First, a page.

, Volume 22, Issue 1, pp 53-71
Date: 19 Oct 2008

Constrained Choice and Ethical Dilemmas in Land Management: Environmental Quality and Food Safety in California Agriculture

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Abstract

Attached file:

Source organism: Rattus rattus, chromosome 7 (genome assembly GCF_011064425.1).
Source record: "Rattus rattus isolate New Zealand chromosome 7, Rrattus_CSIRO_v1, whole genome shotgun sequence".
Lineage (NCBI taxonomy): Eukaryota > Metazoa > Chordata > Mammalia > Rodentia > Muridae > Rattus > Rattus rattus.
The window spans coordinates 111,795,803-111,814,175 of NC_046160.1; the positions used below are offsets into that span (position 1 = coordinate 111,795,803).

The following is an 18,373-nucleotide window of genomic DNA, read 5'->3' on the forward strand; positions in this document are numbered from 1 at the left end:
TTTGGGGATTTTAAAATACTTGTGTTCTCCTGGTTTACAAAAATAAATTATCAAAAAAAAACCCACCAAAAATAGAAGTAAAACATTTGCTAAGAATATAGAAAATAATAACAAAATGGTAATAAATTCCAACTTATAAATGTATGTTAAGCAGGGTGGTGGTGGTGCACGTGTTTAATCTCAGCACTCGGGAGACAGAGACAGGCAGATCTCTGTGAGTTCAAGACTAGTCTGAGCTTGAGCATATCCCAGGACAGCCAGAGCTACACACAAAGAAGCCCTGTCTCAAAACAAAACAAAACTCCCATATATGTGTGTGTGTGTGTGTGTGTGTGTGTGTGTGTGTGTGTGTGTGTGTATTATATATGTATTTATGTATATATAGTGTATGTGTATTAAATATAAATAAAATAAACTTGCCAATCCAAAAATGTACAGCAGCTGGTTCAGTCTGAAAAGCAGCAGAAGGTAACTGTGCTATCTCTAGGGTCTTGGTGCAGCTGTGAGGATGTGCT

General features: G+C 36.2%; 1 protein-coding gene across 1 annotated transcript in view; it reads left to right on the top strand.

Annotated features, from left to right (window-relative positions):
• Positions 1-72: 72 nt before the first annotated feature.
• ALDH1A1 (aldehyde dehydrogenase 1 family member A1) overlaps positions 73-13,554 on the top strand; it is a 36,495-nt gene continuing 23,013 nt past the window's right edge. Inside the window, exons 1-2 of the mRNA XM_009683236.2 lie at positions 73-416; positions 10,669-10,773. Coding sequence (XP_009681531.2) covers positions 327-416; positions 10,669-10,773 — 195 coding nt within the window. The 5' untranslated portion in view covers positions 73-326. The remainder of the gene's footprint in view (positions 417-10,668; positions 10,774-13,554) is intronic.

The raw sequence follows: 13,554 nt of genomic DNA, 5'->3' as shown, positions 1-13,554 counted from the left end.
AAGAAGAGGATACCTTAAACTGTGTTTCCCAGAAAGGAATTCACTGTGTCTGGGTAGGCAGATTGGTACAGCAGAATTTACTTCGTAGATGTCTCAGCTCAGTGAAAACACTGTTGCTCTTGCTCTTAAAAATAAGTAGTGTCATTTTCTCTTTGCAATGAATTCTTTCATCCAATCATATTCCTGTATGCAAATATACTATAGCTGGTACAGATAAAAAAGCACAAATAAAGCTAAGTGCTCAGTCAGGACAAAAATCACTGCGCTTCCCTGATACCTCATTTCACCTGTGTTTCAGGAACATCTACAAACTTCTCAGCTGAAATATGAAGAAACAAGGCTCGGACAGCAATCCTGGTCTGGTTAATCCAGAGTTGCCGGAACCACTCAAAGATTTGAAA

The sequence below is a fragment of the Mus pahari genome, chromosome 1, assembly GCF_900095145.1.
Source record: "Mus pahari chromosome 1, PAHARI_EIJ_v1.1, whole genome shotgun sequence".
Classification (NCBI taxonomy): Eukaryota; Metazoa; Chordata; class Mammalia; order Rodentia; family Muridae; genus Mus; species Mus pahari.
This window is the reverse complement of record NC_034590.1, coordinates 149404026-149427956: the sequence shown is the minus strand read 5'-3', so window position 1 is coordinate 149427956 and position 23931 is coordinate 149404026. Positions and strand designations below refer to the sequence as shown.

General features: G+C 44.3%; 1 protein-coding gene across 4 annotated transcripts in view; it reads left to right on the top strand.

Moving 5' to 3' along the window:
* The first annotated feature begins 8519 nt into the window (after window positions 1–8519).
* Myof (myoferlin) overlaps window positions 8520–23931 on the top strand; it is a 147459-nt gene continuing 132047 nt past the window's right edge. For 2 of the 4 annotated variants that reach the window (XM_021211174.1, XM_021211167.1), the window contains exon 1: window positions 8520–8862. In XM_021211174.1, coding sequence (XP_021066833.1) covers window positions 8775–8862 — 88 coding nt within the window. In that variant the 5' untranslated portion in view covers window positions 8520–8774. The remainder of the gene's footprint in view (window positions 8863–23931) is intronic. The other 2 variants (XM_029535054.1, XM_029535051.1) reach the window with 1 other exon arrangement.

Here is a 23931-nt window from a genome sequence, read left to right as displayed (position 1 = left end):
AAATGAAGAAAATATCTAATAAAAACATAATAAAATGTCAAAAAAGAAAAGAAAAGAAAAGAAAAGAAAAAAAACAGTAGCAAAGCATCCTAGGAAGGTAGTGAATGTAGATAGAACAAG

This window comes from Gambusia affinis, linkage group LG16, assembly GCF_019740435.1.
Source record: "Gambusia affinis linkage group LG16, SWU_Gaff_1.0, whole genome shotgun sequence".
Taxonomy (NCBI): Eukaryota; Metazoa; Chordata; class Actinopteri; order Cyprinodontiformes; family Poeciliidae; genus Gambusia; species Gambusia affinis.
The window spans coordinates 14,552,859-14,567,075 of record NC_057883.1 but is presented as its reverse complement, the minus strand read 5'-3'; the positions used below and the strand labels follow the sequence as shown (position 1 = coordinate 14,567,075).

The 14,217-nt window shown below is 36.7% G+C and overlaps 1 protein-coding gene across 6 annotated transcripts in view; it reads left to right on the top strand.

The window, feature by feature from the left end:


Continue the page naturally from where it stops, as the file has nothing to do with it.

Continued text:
As environmental and conservation efforts increasingly turn towards agricultural landscapes, it is important to understand how land management decisions are made by agricultural producers. While previous studies have explored producer decision-making, many fail to recognize the importance of external structural influences. This paper uses a case study to explore how consolidated markets and increasing corporate power in the food system can constrain producer choice and create ethical dilemmas over land management. Crop growers in the Central Coast region of California face conflicting demands regarding environmental quality and industry imposed food safety standards. A mail survey and personal interviews were used to explore growers’ perceptions and actions regarding these demands. Results indicate that in many cases growers face serious ethical dilemmas and feel pressured by large processing and retail firms to adopt measures they find environmentally destructive and unethical. Future strategies to address environmental issues on agricultural landscapes should consider the economic constraints producers face and the role of large firms in creating production standards.